A few days ago I wrote:
Once Clinton becomes the nominee, it’s likely that Democrats and left-leaning independents will coalesce around her candidacy. Probably not to the same extent that her supporters coalesced around Obama in 2008, but to a considerable degree.
In March, when Clinton was far ahead of Trump in the polls, I was even more convinced of her ability to win the support of Sanders voters.
But is my analysis correct? Throughout the campaign season, I have overestimated standard ideology as a force in this election. I believed that once Trump’s non-conservatism was laid bare, he would falter in the primaries. It rarely happened.
I view Democrats/leftists as more single-minded and purposeful than Republicans/conservatives. On this view, there is a reasonable basis for believing that, even in this year of discontent with traditional politicians, ideological concerns will induce Sanders voters to coalesce around Clinton in the general election — as Clinton supporters coalesced around Obama eight years ago. Many of them undoubtedly will.
However, we shouldn’t overlook important differences between Clinton’s 2008 supporters and voters who this year feel the Bern. Clinton’s supporters tended to be older, conventional voters. They were traditional liberals who, once their candidate lost, could be expected to do the pragmatic thing — support the remaining liberal in the race. I don’t recall them throwing chairs or threatening people.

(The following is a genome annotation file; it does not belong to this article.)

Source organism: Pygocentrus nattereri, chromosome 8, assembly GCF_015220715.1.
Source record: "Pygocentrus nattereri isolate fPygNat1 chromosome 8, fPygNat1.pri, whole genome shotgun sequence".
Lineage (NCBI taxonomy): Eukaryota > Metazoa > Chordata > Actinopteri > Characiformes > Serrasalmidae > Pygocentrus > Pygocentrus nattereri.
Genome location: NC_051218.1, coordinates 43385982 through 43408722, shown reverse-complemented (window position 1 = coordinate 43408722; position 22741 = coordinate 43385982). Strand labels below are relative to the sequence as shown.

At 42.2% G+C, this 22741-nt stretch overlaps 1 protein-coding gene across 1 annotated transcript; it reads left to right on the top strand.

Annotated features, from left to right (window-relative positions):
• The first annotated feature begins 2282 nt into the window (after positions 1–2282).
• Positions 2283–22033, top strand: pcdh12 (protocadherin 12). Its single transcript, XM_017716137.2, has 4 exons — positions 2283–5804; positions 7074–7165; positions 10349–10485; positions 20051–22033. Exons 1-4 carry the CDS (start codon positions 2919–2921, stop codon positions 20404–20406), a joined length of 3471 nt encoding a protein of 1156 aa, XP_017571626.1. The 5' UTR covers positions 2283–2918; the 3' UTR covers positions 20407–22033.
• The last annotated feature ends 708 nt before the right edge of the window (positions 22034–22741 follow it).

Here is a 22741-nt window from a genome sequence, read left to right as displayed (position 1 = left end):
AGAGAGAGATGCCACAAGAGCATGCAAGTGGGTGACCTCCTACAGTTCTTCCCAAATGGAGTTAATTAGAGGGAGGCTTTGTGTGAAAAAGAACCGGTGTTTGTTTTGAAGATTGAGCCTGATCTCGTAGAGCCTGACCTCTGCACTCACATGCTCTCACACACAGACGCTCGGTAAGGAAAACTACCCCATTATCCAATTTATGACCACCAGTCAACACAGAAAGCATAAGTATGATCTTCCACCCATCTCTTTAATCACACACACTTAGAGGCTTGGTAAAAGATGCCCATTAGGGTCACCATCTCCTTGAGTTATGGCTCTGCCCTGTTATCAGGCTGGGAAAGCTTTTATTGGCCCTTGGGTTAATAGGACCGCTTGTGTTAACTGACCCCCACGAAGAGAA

Sanders’ supporters tend to be young and unconventional. Their unconventionality is a point of pride; their pragmatism is subject to doubt.
Many aren’t Democrats and many others are not strongly connected to the party. Many, I suspect, are driven less by an ideological commitment to socialism, or even leftism, than by a profound sense that something is wrong.
Many Sanders supporters don’t view the Democratic contest this year as between two good liberals, the way most Clinton supporters viewed the 2008 race. For them, the race pits an outsider hero who understands how insiders have gamed the system to the detriment of the country against the consummate insider and system-gamer (who, not coincidentally, has gamed the nomination process itself).
A goodly share of these voters might well eschew the issue-pragmatism that induced Hillary’s backers to support Obama in 2008. Some will back Trump, an outsider in a sense who sounds some of Sanders’ themes more convincingly than Clinton can. Others will stay at home on election day.
This, at any rate, is the case for believing that Clinton will struggle mightily, and often unsuccessfully, to bring Sanders voters into the fold. The case now strikes me as plausible.
On it, I think, rests Donald Trump’s hope of being elected president.